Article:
Like all CEOs, Jay Goltz was painfully aware of how expenses can whittle away profits. "I'd spend all day looking at bills and think, 'If my employees only knew what it takes to keep this place going," says the president of $7-million Artists ' Frame, in Chicago. Meanwhile, he suspected his employees were studying invoices of pricey framing jobs and wondering, "Why aren't we making more money?" Goltz decided that a meeting of minds was in order. "It occurred to me that employees had no idea what workers' compensation costs or what I spend on advertising or rent." So he decided to show them -- in a way that they all would be able to understand.
Last January, Goltz gathered his 110 employees for a role-playing session, during which vice-president of operations Mitch Gabel posed as a customer with a $100 framing job and Goltz represented "the company." Using a fistful of oversize dollar bills, Gabel handed over his "cash" as Goltz itemized the expenses that went into attracting the customer and completing the job. "What do you think our ads in the yellow pages cost?" Goltz asked the employees. "It's $50,000 a year, or about 5% of each job ." Gabel relinquished $5, and then watched his stack of money shrink as Goltz continued collecting for health insurance, maintenance, rent, materials, labor, the telephone, and so on. When he was finished, Gabel was left with a paltry $5. "It was easy for employees to see that the difference between making money and losing money is sliver thin," says Goltz. "I wanted them to get perspective on the expenses that aren't obvious to them and to use that information to make better decisions."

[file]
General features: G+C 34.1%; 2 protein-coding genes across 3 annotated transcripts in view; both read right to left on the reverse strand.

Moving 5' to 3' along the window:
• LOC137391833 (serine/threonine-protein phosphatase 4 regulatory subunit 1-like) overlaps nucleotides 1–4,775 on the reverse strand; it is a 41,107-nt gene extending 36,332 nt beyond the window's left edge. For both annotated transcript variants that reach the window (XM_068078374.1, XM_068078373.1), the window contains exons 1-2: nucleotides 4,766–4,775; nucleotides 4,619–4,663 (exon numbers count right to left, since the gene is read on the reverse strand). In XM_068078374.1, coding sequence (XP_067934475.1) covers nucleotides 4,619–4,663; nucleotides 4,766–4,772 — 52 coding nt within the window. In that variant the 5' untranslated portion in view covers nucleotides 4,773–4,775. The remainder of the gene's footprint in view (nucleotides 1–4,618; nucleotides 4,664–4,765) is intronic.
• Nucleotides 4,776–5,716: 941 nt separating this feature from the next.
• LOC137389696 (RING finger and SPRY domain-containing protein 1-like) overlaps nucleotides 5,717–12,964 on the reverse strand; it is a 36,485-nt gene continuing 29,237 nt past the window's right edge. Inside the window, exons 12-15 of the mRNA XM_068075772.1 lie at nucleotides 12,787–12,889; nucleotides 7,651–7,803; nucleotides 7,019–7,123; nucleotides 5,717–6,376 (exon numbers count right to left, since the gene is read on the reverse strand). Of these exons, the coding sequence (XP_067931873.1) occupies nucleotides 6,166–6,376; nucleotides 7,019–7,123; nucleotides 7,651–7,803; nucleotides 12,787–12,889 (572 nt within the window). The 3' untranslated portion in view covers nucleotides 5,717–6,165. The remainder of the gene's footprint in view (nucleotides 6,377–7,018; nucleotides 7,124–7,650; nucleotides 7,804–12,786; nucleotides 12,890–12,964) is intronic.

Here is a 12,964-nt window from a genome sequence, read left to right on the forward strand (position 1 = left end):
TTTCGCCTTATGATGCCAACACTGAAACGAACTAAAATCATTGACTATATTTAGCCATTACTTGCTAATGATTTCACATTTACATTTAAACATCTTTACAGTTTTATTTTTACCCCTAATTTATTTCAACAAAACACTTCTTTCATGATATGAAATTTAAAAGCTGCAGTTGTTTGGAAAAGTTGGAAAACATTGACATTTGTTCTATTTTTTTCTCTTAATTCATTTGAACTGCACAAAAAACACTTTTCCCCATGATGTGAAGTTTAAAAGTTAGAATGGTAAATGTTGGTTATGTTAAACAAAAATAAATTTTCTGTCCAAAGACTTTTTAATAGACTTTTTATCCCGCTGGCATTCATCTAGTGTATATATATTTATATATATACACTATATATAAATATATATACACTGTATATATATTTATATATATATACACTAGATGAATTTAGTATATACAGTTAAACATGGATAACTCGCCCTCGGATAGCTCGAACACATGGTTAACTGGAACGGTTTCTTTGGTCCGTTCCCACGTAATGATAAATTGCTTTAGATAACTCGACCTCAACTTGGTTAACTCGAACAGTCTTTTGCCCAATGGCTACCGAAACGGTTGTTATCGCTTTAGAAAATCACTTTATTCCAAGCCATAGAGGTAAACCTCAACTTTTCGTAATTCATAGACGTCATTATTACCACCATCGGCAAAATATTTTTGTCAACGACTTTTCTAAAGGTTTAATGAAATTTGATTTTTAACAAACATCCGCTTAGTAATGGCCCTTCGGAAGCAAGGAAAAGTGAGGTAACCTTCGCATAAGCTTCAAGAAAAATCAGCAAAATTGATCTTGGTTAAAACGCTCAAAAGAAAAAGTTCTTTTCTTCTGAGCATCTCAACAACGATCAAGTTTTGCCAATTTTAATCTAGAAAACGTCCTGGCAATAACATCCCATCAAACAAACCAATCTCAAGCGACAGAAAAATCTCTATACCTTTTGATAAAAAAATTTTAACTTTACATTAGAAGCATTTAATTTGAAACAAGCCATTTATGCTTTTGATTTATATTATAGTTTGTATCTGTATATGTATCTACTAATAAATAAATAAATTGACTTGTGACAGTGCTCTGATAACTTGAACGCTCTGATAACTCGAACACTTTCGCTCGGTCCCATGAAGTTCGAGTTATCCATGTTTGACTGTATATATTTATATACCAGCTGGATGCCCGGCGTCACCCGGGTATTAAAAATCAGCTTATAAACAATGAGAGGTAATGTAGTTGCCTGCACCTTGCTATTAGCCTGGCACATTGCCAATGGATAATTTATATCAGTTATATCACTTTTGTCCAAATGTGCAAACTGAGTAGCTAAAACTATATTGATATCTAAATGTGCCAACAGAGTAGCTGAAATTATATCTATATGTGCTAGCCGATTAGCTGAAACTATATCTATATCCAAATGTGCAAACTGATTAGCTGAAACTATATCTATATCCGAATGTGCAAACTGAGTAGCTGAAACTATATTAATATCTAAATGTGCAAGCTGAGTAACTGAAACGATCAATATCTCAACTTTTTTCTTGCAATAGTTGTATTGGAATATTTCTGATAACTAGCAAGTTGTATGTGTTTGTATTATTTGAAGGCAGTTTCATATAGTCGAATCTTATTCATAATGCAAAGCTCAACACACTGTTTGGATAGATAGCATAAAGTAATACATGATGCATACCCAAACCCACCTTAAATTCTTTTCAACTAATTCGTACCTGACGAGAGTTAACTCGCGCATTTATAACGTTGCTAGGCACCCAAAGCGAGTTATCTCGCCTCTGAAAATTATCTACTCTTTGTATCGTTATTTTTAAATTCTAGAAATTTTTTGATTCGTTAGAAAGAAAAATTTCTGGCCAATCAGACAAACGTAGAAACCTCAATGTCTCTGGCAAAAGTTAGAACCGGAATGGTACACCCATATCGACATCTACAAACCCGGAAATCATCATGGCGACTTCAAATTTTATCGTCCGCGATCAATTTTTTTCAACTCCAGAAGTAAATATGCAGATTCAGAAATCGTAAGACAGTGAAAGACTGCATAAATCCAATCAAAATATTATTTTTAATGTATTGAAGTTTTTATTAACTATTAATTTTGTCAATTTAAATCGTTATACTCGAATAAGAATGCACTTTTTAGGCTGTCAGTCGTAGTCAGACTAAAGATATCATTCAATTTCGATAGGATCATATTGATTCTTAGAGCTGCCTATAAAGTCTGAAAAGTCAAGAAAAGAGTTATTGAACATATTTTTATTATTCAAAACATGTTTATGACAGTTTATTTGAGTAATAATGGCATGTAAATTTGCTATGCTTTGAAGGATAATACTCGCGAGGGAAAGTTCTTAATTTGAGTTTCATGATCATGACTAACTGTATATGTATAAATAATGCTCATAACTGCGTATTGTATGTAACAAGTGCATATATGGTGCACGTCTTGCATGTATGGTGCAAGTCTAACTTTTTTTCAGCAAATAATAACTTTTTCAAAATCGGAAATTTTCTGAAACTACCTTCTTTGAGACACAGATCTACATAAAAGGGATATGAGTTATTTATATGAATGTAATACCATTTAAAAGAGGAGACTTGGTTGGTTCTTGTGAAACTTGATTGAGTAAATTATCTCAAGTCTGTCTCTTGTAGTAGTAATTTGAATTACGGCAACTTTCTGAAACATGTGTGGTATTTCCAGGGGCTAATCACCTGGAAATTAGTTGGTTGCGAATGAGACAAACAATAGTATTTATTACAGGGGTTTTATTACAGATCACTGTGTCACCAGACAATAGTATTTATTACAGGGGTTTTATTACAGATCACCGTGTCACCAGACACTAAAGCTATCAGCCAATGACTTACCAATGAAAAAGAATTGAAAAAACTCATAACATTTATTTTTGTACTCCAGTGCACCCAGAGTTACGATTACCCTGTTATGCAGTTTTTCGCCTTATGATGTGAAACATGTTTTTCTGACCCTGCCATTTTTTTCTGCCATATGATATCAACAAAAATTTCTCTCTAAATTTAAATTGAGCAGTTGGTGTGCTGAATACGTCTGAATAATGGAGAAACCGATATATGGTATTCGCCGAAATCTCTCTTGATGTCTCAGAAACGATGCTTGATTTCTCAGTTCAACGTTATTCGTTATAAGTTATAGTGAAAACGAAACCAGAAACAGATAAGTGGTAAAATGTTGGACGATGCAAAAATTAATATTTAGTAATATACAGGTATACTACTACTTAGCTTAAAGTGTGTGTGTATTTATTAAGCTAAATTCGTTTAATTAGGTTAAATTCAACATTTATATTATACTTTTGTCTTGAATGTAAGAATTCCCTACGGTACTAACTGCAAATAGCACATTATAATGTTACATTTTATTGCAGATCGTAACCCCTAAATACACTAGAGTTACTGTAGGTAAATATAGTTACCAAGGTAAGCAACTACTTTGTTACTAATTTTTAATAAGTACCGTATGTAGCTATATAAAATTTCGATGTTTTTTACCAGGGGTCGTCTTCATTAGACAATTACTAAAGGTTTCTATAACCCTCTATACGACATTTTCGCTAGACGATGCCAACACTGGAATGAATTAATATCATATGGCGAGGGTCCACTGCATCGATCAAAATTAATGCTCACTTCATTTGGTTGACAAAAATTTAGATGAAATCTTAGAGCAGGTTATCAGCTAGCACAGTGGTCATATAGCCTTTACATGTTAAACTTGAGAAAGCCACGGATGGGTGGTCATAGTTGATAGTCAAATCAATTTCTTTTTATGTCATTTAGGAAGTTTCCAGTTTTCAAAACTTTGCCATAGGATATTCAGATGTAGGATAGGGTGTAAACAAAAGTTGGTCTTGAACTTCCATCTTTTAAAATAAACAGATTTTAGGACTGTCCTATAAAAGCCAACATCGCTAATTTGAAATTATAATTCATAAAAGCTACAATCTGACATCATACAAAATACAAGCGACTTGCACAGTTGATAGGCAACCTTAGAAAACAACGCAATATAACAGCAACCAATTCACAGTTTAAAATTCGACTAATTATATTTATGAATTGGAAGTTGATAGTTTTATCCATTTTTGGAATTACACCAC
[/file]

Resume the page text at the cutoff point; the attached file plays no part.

Did he make his point successfully? "It got me thinking about how much the company spends on inventory," says Victor Torres, who is in charge of ordering supplies. He says he now orders materials in bulk to save money on freight and takes care to use whatever inventory is in-house before reordering. And Henryka Kowalska, a supervisor in the mat department, says the presentation "changed the way I process paperwork." She now makes sure the right material is in stock and in perfect condition before she passes the order on to production. "We save time and material," she says.
"For an hour's worth of time, I couldn't ask for a better payoff," says Goltz, who will now begin a series of smaller, more focused meetings. "We'll teach the production people the cost of a redo and show the salespeople how much it costs to lose a customer," he says. "That kind of presentation brings everything down to the level of their own pocketbooks, and it doesn't require a lot of heavy-duty financial analysis."